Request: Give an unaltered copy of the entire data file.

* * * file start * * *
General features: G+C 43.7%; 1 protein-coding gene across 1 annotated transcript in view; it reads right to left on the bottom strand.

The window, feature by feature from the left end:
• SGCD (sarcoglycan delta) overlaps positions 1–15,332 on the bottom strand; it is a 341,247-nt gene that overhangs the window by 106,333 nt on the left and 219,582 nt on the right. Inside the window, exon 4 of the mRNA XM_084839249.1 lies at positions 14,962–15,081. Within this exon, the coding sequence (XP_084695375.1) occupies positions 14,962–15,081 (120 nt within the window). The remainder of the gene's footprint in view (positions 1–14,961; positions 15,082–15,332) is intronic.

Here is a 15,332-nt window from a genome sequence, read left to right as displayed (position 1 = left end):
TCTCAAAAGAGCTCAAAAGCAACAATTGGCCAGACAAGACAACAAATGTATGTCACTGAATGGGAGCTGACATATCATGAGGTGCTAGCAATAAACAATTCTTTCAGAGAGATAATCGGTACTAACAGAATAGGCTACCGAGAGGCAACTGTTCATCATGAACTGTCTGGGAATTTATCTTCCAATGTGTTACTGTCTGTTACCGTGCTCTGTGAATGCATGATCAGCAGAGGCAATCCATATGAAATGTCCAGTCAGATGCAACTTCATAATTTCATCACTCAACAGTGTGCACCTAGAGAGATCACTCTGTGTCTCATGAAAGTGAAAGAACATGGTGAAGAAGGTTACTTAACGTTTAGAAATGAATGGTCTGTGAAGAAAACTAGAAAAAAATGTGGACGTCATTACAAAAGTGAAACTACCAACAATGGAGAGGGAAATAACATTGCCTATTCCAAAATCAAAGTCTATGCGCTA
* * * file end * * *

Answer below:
General features: G+C 43.7%; 1 protein-coding gene across 1 annotated transcript in view; it reads right to left on the bottom strand.

The window, feature by feature from the left end:
• SGCD (sarcoglycan delta) overlaps positions 1–15,332 on the bottom strand; it is a 341,247-nt gene that overhangs the window by 106,333 nt on the left and 219,582 nt on the right. Inside the window, exon 4 of the mRNA XM_084839249.1 lies at positions 14,962–15,081. Within this exon, the coding sequence (XP_084695375.1) occupies positions 14,962–15,081 (120 nt within the window). The remainder of the gene's footprint in view (positions 1–14,961; positions 15,082–15,332) is intronic.

Here is a 15,332-nt window from a genome sequence, read left to right as displayed (position 1 = left end):
TCTCAAAAGAGCTCAAAAGCAACAATTGGCCAGACAAGACAACAAATGTATGTCACTGAATGGGAGCTGACATATCATGAGGTGCTAGCAATAAACAATTCTTTCAGAGAGATAATCGGTACTAACAGAATAGGCTACCGAGAGGCAACTGTTCATCATGAACTGTCTGGGAATTTATCTTCCAATGTGTTACTGTCTGTTACCGTGCTCTGTGAATGCATGATCAGCAGAGGCAATCCATATGAAATGTCCAGTCAGATGCAACTTCATAATTTCATCACTCAACAGTGTGCACCTAGAGAGATCACTCTGTGTCTCATGAAAGTGAAAGAACATGGTGAAGAAGGTTACTTAACGTTTAGAAATGAATGGTCTGTGAAGAAAACTAGAAAAAAATGTGGACGTCATTACAAAAGTGAAACTACCAACAATGGAGAGGGAAATAACATTGCCTATTCCAAAATCAAAGTCTATGCGCTA